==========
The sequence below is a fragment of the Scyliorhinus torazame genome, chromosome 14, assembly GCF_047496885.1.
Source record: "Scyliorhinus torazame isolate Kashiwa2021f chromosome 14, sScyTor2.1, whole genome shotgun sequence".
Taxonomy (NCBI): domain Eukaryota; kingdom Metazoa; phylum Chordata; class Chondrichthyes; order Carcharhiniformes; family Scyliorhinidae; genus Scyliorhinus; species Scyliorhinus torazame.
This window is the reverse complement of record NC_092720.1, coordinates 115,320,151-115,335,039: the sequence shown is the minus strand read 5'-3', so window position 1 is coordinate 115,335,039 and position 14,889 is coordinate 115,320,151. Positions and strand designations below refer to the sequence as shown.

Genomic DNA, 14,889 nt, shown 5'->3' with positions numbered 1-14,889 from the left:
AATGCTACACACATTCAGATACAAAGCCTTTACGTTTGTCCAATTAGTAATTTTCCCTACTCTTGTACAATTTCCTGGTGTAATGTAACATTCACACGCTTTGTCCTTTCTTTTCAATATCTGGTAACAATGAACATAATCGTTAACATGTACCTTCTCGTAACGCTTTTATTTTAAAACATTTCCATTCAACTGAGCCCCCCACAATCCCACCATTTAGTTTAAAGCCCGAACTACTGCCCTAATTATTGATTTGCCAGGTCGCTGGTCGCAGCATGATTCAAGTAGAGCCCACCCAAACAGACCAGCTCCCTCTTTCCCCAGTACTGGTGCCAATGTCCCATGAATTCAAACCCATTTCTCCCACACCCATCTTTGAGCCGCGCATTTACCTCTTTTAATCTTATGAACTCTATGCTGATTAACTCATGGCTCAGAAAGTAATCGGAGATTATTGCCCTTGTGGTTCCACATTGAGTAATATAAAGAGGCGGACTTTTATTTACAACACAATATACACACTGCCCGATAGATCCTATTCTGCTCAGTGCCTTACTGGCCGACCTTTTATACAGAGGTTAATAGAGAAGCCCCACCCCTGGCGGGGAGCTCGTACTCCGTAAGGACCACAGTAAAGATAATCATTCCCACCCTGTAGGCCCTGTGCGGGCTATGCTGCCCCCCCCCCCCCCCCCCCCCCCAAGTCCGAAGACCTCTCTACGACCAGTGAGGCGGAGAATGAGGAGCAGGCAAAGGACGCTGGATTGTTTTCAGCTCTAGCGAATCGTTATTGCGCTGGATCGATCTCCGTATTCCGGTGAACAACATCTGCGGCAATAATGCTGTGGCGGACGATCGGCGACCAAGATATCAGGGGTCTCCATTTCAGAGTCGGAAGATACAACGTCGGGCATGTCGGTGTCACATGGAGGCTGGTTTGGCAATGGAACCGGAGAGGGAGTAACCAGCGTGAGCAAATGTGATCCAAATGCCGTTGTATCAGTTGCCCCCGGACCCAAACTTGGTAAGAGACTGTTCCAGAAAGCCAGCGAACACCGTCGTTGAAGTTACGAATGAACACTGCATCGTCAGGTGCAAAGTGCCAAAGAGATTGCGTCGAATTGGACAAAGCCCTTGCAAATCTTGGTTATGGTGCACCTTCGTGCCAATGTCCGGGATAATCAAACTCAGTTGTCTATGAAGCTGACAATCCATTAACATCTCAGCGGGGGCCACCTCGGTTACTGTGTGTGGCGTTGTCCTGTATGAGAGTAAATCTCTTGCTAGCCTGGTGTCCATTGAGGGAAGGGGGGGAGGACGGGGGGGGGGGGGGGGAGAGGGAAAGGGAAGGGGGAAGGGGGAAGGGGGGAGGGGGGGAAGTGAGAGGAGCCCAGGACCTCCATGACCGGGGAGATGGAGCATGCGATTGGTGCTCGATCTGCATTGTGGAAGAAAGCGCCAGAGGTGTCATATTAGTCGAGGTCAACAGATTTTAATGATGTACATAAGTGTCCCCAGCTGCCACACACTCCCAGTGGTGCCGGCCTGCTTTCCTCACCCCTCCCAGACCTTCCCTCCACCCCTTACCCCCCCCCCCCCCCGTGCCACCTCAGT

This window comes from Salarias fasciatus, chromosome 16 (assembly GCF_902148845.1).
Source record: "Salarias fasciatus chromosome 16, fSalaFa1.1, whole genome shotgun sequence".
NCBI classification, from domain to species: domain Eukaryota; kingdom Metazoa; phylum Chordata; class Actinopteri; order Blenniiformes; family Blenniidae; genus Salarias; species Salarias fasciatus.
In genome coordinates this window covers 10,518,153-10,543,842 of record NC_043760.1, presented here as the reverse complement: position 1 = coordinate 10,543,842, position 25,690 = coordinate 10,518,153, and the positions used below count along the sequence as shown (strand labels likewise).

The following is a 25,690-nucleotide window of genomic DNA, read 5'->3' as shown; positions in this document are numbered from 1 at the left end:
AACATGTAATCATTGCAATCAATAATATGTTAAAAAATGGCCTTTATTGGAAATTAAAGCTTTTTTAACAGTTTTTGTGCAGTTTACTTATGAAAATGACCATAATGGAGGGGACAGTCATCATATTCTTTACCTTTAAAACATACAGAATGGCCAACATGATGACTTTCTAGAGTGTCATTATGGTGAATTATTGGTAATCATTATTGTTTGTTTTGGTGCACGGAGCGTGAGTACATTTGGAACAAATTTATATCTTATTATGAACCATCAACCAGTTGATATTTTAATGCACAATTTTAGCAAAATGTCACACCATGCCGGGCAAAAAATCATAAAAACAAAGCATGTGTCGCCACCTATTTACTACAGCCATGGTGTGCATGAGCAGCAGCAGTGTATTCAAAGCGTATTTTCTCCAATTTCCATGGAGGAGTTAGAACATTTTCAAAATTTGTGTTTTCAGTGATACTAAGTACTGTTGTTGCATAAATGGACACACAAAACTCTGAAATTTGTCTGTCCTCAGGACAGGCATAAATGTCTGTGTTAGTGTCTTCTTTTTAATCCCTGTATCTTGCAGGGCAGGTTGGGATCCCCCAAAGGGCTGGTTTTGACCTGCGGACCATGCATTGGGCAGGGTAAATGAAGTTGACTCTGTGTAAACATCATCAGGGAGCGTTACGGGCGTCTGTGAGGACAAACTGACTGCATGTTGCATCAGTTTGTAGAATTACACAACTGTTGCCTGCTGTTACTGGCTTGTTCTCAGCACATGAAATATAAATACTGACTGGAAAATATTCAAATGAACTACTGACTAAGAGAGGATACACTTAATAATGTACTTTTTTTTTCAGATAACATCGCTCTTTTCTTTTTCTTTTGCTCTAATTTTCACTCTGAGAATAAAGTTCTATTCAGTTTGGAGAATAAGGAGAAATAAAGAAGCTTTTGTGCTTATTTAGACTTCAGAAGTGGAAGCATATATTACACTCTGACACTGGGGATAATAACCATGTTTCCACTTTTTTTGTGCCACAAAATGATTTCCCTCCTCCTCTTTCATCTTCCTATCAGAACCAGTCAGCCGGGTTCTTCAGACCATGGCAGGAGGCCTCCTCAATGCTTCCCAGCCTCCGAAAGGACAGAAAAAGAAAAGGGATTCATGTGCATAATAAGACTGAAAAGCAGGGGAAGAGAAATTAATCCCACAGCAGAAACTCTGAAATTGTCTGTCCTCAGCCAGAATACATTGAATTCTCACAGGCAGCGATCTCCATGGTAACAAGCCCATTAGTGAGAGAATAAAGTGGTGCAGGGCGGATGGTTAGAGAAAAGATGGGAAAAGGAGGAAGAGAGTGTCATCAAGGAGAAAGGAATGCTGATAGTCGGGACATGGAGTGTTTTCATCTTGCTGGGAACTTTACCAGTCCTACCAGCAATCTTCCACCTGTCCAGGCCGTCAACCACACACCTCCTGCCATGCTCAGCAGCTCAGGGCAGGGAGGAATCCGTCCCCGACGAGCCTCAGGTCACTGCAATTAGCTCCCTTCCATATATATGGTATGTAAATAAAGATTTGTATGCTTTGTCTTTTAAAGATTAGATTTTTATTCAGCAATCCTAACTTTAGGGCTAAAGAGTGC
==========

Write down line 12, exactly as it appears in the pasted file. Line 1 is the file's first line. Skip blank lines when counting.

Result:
AACATGTAATCATTGCAATCAATAATATGTTAAAAAATGGCCTTTATTGGAAATTAAAGCTTTTTTAACAGTTTTTGTGCAGTTTACTTATGAAAATGACCATAATGGAGGGGACAGTCATCATATTCTTTACCTTTAAAACATACAGAATGGCCAACATGATGACTTTCTAGAGTGTCATTATGGTGAATTATTGGTAATCATTATTGTTTGTTTTGGTGCACGGAGCGTGAGTACATTTGGAACAAATTTATATCTTATTATGAACCATCAACCAGTTGATATTTTAATGCACAATTTTAGCAAAATGTCACACCATGCCGGGCAAAAAATCATAAAAACAAAGCATGTGTCGCCACCTATTTACTACAGCCATGGTGTGCATGAGCAGCAGCAGTGTATTCAAAGCGTATTTTCTCCAATTTCCATGGAGGAGTTAGAACATTTTCAAAATTTGTGTTTTCAGTGATACTAAGTACTGTTGTTGCATAAATGGACACACAAAACTCTGAAATTTGTCTGTCCTCAGGACAGGCATAAATGTCTGTGTTAGTGTCTTCTTTTTAATCCCTGTATCTTGCAGGGCAGGTTGGGATCCCCCAAAGGGCTGGTTTTGACCTGCGGACCATGCATTGGGCAGGGTAAATGAAGTTGACTCTGTGTAAACATCATCAGGGAGCGTTACGGGCGTCTGTGAGGACAAACTGACTGCATGTTGCATCAGTTTGTAGAATTACACAACTGTTGCCTGCTGTTACTGGCTTGTTCTCAGCACATGAAATATAAATACTGACTGGAAAATATTCAAATGAACTACTGACTAAGAGAGGATACACTTAATAATGTACTTTTTTTTTCAGATAACATCGCTCTTTTCTTTTTCTTTTGCTCTAATTTTCACTCTGAGAATAAAGTTCTATTCAGTTTGGAGAATAAGGAGAAATAAAGAAGCTTTTGTGCTTATTTAGACTTCAGAAGTGGAAGCATATATTACACTCTGACACTGGGGATAATAACCATGTTTCCACTTTTTTTGTGCCACAAAATGATTTCCCTCCTCCTCTTTCATCTTCCTATCAGAACCAGTCAGCCGGGTTCTTCAGACCATGGCAGGAGGCCTCCTCAATGCTTCCCAGCCTCCGAAAGGACAGAAAAAGAAAAGGGATTCATGTGCATAATAAGACTGAAAAGCAGGGGAAGAGAAATTAATCCCACAGCAGAAACTCTGAAATTGTCTGTCCTCAGCCAGAATACATTGAATTCTCACAGGCAGCGATCTCCATGGTAACAAGCCCATTAGTGAGAGAATAAAGTGGTGCAGGGCGGATGGTTAGAGAAAAGATGGGAAAAGGAGGAAGAGAGTGTCATCAAGGAGAAAGGAATGCTGATAGTCGGGACATGGAGTGTTTTCATCTTGCTGGGAACTTTACCAGTCCTACCAGCAATCTTCCACCTGTCCAGGCCGTCAACCACACACCTCCTGCCATGCTCAGCAGCTCAGGGCAGGGAGGAATCCGTCCCCGACGAGCCTCAGGTCACTGCAATTAGCTCCCTTCCATATATATGGTATGTAAATAAAGATTTGTATGCTTTGTCTTTTAAAGATTAGATTTTTATTCAGCAATCCTAACTTTAGGGCTAAAGAGTGC